We Are (Not) Special: Anthropocentrism and the Evolving Universe

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One of the insights of deep ecology is that we humans are members of a vast more-than-human community. Deep ecology calls us to a new humility in the face of this fact, challenging us to abandon our anthropocentric perspective. [Read more...]

Branches of the Deep Ecology Tree: The Gaia Theory: Reuniting our bodies and nature

The Gaia Theory calls into question many deeply ingrained scientific and cultural assumptions and challenges us to perceive our world in a new way. The Gaia Theory also illustrates how we are radically interconnected with all other livings beings on the planet, human and other, as well as with the non-living elements of the Earth. We humans carry on our lives seemingly independently of Gaia, but yet we exist within a larger living entity on which we depend for our lives. [Read more...]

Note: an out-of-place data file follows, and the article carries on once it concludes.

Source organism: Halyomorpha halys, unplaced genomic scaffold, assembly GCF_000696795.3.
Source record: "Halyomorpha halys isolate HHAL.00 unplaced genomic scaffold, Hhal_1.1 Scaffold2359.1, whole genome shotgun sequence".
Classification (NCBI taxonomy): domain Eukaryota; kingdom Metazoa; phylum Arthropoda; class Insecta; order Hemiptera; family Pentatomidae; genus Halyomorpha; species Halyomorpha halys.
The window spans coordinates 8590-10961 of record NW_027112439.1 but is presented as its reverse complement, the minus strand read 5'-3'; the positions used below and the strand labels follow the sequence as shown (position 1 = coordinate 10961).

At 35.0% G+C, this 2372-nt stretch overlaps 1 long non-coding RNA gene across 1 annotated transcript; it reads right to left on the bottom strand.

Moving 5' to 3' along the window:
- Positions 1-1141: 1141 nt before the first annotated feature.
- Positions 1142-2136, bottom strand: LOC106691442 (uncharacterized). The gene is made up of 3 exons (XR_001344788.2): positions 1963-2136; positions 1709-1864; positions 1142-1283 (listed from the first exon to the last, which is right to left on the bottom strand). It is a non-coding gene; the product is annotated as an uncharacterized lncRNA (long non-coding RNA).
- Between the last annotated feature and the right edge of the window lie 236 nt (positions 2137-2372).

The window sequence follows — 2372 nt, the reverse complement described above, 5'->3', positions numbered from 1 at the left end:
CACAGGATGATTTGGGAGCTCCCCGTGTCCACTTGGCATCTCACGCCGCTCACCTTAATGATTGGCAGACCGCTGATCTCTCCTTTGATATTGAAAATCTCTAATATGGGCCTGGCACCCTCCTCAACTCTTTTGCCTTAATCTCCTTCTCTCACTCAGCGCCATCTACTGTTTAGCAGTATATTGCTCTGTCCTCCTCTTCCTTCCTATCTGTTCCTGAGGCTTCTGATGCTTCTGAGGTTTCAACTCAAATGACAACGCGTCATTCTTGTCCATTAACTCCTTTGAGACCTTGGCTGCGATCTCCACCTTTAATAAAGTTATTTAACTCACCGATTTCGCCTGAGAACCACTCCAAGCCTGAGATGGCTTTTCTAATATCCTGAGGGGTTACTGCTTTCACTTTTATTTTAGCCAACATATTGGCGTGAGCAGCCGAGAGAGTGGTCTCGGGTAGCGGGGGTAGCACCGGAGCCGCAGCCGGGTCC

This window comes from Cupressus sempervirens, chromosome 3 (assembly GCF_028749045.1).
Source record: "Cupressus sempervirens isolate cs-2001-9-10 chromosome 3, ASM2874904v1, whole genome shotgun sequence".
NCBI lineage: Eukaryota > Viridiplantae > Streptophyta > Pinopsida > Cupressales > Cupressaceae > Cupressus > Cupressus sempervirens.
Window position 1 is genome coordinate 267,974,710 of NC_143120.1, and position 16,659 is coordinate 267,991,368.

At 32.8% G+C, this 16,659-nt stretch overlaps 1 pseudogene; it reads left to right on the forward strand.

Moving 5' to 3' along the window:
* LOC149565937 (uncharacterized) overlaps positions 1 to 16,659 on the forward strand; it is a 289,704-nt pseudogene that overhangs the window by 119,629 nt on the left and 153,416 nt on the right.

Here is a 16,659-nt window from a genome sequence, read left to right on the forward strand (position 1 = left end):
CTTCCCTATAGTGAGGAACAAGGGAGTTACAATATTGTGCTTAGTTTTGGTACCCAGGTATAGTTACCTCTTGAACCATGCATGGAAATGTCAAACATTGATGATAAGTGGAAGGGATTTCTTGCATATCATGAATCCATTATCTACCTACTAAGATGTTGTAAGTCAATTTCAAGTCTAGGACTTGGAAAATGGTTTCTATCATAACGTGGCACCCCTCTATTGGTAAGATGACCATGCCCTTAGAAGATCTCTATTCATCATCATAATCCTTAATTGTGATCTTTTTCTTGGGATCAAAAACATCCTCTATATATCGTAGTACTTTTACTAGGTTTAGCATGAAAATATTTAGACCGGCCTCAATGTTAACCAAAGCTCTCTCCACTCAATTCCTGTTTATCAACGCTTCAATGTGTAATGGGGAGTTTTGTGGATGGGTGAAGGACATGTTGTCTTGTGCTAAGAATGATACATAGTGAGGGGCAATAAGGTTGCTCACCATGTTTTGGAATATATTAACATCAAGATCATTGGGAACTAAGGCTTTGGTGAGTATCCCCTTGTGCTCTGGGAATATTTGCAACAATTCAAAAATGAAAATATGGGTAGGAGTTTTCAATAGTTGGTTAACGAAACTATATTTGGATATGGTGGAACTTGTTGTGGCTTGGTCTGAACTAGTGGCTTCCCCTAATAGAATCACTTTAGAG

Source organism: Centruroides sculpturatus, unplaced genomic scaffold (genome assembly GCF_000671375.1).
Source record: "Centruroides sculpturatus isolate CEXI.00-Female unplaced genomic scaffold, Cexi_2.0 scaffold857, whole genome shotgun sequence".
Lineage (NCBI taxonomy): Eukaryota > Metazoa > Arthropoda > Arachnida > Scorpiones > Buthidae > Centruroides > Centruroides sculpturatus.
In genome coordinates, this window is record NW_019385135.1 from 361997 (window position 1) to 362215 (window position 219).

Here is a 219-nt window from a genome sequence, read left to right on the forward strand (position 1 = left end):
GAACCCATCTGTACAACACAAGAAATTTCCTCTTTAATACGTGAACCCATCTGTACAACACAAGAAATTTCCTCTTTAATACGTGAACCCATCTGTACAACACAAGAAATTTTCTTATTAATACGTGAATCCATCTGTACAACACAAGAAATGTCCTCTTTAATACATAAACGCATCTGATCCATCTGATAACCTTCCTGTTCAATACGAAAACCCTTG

Roots of the Deep Ecology Tree: Neo-Pagans, “The Dirt Worshippers”

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The history of Neo-Paganism is part of a larger history of nature religion in the West, beginning with the American Transcendentalists, conservationists like John Muir, and early environmentalists like Aldo Leopold and Rachel Carson, all of whom appreciated a religious dimension to our relationship with the environment. [Read more...]

American Neopaganism, Part 2: “I think I may be a Wiccan”

In my last post, I wrote that Neopaganism was a distinguishable tradition from Wicca, and one that is in some ways at odds with the esotericism in which Wicca is rooted.  In spite of that fact, through a series of historical accidents, the two are now almost entirely intertwined.  The way this happened is interesting. [Read More...]


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